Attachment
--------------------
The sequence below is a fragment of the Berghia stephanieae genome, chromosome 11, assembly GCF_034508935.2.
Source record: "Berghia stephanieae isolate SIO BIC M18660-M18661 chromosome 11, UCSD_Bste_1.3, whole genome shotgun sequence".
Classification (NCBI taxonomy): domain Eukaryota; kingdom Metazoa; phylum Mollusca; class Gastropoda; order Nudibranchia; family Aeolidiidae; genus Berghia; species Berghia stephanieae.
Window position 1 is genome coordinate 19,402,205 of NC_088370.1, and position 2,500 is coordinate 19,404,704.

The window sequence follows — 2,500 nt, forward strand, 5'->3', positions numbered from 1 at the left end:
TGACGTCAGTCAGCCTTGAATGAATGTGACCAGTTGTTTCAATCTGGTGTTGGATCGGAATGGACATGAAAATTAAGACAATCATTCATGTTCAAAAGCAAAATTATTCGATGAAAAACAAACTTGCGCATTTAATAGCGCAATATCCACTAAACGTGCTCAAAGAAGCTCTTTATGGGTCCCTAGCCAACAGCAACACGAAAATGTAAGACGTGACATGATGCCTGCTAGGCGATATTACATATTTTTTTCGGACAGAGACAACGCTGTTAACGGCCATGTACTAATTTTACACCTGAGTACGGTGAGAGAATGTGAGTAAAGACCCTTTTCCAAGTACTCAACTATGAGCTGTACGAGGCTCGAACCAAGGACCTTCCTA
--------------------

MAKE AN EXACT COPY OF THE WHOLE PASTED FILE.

The sequence below is a fragment of the Berghia stephanieae genome, chromosome 11, assembly GCF_034508935.2.
Source record: "Berghia stephanieae isolate SIO BIC M18660-M18661 chromosome 11, UCSD_Bste_1.3, whole genome shotgun sequence".
Classification (NCBI taxonomy): domain Eukaryota; kingdom Metazoa; phylum Mollusca; class Gastropoda; order Nudibranchia; family Aeolidiidae; genus Berghia; species Berghia stephanieae.
Window position 1 is genome coordinate 19,402,205 of NC_088370.1, and position 2,500 is coordinate 19,404,704.

The window sequence follows — 2,500 nt, forward strand, 5'->3', positions numbered from 1 at the left end:
TGACGTCAGTCAGCCTTGAATGAATGTGACCAGTTGTTTCAATCTGGTGTTGGATCGGAATGGACATGAAAATTAAGACAATCATTCATGTTCAAAAGCAAAATTATTCGATGAAAAACAAACTTGCGCATTTAATAGCGCAATATCCACTAAACGTGCTCAAAGAAGCTCTTTATGGGTCCCTAGCCAACAGCAACACGAAAATGTAAGACGTGACATGATGCCTGCTAGGCGATATTACATATTTTTTTCGGACAGAGACAACGCTGTTAACGGCCATGTACTAATTTTACACCTGAGTACGGTGAGAGAATGTGAGTAAAGACCCTTTTCCAAGTACTCAACTATGAGCTGTACGAGGCTCGAACCAAGGACCTTCCTA